The other two slots can be filled by one of four characters you run into throughout your adventure, including Teefa, Ariel’s apprentice, Salah, one of two missing daughters of the King of Lexford, Axs, her bodyguard and former Lexford Knight, and Darwin, a mysterious elf in search of something. They weave in and out of your party as the story necessitates, but they are never under leveled or a hindrance as a result. The characters tend not to fall outside of their roles in the narrative so far as personality is concerned, but they still have some characters thanks to great sprite work with their portraits and throughout the game.
Like many dungeon crawlers of the time, the pace of the game is slow at first, and leveling early in the game helps ease the high difficulty throughout. Grinding is definitely the name of the game, as leveling up and buying equipment is vital to continuing throughout the game. As you go through the game, each chapter presents its own dungeons- and no way to travel back to previous dungeons. This makes exploration important, which facilitates the experience building that you need. Once you have reliable ways to retreat back to the town of the chapter and regroup, you will find yourself reliving a lot of your exploration, which is thankfully made easier due to the map that builds as you explore in one of your pause screens. The game is actually much more accessible than many other games of its genre and time.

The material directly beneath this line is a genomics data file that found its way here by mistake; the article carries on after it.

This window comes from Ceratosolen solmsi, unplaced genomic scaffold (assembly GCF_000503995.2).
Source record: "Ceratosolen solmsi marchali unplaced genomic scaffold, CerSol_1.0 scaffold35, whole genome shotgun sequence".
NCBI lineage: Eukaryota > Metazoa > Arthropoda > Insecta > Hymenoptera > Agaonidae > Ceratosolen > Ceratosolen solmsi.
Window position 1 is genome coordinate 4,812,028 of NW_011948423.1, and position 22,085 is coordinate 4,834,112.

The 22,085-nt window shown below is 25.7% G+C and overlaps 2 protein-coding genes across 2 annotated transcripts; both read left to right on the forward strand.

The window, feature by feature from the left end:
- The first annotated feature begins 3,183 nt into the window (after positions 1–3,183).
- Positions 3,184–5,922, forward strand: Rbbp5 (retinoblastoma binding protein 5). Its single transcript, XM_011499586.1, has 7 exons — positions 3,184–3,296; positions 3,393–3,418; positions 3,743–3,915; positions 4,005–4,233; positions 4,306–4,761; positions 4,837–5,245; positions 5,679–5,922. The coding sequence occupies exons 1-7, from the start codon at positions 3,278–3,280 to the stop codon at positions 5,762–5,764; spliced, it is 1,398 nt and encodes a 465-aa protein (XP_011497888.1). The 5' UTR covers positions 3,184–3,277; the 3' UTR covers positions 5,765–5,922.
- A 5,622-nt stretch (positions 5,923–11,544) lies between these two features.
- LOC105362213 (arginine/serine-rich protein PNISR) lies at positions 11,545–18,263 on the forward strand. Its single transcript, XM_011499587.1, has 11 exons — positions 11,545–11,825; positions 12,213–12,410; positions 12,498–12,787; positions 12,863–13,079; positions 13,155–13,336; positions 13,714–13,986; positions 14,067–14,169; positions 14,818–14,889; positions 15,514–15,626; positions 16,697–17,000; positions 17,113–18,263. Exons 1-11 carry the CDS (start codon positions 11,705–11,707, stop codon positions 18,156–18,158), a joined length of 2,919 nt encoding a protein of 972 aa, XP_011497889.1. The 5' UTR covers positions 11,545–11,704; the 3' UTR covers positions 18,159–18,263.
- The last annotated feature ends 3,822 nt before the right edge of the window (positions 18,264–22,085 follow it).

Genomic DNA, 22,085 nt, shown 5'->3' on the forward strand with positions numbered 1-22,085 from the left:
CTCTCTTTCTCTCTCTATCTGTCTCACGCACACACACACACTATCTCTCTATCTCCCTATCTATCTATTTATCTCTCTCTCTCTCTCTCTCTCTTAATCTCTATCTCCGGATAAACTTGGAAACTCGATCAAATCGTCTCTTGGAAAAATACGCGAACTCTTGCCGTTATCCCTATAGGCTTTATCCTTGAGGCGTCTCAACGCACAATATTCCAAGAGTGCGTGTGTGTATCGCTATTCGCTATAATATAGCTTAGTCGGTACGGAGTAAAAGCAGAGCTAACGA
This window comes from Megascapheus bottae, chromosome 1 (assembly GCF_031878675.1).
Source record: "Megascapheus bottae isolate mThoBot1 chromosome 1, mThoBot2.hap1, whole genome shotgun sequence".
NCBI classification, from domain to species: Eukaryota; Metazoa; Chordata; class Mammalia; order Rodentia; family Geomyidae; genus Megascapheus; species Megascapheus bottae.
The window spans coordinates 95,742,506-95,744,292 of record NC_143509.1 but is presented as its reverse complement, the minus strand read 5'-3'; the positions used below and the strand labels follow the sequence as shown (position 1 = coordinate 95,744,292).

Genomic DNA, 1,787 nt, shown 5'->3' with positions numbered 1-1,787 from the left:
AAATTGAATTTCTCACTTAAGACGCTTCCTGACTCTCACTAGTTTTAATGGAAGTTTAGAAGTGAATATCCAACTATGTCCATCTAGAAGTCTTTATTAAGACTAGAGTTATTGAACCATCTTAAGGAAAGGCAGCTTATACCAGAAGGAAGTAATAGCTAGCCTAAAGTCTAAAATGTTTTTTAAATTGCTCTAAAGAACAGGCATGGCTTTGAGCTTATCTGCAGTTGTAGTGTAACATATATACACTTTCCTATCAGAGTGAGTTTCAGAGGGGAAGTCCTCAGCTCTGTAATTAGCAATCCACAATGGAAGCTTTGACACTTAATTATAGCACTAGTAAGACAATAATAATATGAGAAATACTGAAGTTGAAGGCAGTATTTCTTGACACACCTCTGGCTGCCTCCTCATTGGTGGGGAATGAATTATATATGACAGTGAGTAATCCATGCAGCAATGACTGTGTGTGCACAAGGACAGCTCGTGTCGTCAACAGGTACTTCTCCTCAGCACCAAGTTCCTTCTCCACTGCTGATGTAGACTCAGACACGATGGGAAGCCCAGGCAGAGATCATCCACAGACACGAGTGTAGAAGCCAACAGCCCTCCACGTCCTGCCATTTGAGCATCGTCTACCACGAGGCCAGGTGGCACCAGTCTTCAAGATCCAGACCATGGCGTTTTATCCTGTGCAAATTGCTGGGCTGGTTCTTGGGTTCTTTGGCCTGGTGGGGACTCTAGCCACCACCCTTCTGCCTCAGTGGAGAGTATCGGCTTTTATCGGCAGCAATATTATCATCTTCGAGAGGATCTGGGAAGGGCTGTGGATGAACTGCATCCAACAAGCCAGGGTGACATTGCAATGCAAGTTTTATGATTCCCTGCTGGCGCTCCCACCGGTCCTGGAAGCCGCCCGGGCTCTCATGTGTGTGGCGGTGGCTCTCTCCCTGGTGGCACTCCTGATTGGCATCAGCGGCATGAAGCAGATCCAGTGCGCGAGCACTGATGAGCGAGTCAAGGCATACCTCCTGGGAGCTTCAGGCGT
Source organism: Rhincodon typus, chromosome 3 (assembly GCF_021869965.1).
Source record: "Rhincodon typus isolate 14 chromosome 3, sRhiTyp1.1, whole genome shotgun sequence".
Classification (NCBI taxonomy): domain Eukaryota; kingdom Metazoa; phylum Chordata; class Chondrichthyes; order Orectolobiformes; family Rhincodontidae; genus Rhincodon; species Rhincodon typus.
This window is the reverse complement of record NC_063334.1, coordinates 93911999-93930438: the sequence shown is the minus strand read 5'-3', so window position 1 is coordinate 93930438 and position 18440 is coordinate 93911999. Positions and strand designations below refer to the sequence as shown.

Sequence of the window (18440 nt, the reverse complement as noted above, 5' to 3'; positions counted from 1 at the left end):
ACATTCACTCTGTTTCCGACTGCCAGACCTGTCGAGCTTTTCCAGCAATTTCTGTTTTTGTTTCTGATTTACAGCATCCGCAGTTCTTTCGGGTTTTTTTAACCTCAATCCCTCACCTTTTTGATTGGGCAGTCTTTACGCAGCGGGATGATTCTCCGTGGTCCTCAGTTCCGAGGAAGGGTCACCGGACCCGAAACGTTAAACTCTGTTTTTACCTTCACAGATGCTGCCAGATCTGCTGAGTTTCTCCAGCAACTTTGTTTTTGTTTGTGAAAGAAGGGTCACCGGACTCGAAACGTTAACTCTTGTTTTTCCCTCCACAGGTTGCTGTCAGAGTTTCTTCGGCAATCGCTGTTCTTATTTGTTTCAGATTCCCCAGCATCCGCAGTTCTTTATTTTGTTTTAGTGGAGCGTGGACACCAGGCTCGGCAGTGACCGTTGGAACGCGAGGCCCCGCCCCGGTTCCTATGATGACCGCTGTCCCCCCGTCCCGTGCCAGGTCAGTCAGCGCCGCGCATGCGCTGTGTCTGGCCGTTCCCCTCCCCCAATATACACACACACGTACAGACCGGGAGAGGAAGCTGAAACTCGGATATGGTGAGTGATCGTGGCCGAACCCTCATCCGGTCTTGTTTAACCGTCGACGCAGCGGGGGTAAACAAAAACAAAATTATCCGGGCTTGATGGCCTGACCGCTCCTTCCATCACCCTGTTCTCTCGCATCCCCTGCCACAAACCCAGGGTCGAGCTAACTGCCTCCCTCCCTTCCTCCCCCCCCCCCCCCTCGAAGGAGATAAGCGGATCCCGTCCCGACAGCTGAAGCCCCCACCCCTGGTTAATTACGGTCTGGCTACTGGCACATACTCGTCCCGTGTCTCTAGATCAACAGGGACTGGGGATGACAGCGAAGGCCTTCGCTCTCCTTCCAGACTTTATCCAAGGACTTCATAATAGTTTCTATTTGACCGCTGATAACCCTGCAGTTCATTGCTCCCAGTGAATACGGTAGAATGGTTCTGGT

The most fun and charming part of the whole game, though, is the story. As it unravels, there are a lot of clichés and tropes that you may have seen in many games, and while they may have been done better in other titles, the game takes itself just seriously enough to give a good reflection of the era in gaming. Some elements like the card theme in battle and cutscenes, and some of the almost nonsensical dialogue retain the feeling that games of that time had.